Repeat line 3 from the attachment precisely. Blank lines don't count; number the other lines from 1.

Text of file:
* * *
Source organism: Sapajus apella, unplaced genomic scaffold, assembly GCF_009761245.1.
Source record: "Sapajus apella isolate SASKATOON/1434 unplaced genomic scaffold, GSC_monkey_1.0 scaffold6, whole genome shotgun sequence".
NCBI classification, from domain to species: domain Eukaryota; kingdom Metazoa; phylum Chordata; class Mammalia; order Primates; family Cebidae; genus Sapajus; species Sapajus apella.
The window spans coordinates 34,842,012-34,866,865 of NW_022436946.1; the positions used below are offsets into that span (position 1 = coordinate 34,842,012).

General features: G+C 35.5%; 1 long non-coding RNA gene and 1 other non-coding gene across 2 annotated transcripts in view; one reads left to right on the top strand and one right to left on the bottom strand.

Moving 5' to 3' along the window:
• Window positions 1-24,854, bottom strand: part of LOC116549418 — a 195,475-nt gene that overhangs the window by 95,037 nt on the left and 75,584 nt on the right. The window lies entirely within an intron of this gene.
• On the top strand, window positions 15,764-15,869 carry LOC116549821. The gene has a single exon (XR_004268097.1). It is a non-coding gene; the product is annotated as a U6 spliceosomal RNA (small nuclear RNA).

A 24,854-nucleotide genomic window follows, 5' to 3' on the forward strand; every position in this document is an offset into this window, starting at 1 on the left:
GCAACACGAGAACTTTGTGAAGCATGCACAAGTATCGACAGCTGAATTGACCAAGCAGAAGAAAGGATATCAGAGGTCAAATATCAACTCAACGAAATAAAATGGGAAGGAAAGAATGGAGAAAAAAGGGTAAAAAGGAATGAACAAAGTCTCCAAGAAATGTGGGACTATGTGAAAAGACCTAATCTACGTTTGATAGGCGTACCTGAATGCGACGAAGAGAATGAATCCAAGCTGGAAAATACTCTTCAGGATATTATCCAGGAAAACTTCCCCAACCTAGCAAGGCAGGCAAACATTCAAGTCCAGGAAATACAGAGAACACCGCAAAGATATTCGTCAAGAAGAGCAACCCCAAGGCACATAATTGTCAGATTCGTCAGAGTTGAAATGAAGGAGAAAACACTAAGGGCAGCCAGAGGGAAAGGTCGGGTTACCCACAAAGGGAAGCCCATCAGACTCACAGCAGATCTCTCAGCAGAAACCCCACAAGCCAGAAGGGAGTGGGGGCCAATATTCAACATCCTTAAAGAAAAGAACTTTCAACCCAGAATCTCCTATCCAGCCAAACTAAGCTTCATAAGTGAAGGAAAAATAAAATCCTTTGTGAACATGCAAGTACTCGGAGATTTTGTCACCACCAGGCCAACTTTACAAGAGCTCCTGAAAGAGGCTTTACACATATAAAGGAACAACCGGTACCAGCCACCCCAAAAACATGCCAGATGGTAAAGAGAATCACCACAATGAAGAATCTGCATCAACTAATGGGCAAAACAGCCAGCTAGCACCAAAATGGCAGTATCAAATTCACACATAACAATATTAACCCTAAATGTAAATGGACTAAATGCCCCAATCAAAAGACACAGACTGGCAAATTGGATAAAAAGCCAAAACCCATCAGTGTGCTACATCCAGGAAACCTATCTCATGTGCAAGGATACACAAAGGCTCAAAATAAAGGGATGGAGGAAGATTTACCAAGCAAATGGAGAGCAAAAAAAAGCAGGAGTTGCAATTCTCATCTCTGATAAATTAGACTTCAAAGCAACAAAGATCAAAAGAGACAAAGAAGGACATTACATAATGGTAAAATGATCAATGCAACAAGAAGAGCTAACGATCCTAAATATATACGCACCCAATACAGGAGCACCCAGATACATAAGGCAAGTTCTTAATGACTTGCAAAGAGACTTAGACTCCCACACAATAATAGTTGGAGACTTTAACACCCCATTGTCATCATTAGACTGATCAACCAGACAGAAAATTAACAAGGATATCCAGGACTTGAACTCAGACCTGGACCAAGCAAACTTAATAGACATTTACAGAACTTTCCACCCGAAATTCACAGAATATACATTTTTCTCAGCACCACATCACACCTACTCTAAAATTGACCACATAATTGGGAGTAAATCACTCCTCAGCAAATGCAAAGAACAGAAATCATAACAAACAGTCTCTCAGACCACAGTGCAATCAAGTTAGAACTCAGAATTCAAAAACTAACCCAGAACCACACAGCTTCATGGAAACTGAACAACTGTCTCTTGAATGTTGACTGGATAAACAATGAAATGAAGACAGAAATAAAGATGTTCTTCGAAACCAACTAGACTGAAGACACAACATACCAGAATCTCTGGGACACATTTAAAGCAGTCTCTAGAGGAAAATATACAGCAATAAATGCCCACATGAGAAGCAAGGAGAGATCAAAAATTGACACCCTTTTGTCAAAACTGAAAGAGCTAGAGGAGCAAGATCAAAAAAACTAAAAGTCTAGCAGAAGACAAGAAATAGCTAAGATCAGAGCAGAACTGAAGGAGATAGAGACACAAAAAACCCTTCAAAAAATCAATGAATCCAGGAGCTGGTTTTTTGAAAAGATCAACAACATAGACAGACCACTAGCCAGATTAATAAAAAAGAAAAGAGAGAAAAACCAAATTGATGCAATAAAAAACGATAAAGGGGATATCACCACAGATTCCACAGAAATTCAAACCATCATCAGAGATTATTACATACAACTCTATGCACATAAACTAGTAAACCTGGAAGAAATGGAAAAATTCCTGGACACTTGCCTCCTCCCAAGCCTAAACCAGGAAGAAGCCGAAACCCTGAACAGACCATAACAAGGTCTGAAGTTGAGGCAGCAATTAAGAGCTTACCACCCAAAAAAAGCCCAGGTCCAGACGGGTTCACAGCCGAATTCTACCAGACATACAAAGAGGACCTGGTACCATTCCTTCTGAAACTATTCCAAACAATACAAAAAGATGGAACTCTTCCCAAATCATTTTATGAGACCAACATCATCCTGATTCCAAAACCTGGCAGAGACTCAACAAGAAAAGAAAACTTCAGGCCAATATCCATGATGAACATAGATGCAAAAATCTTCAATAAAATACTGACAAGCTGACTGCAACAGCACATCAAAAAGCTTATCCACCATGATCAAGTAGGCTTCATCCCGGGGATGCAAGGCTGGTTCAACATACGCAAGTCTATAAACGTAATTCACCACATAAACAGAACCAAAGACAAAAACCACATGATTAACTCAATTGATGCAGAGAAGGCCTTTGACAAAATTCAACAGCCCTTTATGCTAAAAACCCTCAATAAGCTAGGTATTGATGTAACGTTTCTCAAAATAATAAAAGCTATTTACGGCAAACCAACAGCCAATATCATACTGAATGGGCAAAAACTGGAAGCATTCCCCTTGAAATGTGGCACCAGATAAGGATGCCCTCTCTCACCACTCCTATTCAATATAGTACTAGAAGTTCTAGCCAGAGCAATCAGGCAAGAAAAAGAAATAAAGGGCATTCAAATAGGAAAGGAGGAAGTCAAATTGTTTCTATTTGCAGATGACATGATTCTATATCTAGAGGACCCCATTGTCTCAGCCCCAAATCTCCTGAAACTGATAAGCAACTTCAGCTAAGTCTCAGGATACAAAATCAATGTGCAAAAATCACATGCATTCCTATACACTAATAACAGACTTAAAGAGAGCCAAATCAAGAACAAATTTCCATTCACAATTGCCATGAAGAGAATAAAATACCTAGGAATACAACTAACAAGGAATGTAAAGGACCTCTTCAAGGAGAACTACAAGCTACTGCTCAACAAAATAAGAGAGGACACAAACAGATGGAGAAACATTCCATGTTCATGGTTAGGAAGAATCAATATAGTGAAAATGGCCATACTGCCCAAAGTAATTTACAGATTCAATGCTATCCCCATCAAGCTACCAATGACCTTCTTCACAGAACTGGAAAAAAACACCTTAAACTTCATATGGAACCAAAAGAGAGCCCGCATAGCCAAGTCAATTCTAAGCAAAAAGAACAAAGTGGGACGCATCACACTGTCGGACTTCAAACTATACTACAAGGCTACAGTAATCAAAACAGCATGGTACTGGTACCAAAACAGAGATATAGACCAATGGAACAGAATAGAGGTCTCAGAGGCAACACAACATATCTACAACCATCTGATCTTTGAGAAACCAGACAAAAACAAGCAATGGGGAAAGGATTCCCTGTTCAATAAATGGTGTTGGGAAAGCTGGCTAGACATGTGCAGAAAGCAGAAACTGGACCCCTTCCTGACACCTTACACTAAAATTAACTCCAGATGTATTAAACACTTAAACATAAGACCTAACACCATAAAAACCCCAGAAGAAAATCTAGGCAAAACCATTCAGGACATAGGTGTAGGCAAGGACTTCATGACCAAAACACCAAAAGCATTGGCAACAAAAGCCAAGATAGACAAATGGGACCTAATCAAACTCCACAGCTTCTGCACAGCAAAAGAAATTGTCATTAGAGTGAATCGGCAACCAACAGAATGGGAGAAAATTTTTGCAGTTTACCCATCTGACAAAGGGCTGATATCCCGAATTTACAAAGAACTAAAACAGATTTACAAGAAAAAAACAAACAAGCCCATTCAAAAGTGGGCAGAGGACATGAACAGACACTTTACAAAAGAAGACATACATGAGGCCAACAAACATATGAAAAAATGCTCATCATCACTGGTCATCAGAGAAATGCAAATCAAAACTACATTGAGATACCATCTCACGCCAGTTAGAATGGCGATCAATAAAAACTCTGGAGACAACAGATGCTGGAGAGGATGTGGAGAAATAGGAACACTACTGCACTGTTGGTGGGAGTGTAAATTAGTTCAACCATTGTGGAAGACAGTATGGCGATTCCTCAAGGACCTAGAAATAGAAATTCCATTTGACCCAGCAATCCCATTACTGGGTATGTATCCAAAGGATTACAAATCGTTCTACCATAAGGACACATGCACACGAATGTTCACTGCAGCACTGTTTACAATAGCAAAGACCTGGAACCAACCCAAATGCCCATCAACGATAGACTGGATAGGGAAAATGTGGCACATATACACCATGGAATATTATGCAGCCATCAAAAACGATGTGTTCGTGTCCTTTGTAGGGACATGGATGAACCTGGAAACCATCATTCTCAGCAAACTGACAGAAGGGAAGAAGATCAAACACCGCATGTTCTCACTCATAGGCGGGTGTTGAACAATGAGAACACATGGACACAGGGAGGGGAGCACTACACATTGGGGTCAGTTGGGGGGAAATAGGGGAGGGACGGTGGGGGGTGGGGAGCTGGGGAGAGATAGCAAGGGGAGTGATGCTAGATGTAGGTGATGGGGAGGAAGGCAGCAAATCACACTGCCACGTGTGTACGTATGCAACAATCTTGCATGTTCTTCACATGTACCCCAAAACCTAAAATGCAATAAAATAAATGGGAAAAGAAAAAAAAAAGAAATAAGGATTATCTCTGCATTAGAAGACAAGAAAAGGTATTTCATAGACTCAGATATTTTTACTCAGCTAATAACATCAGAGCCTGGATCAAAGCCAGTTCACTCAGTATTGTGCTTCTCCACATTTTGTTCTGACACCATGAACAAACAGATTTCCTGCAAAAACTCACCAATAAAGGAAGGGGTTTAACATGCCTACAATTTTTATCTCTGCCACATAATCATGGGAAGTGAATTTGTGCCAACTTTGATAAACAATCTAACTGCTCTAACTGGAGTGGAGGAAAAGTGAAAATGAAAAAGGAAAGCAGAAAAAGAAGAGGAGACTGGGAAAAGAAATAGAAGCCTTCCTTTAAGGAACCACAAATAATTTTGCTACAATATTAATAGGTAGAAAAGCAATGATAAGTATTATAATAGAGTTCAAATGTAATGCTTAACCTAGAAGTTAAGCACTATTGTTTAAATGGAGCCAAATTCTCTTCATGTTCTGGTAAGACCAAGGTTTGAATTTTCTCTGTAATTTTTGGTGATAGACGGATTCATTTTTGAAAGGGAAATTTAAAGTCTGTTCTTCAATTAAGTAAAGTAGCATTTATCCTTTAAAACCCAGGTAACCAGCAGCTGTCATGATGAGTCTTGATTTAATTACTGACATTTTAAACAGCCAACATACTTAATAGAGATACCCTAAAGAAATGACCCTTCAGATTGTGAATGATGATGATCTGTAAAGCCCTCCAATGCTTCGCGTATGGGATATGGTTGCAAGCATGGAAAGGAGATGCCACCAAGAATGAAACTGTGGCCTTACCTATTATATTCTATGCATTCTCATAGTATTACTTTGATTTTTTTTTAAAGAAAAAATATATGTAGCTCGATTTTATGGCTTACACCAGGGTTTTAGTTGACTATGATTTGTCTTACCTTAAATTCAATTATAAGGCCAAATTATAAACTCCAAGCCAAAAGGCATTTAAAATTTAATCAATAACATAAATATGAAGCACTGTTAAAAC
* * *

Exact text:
NCBI classification, from domain to species: domain Eukaryota; kingdom Metazoa; phylum Chordata; class Mammalia; order Primates; family Cebidae; genus Sapajus; species Sapajus apella.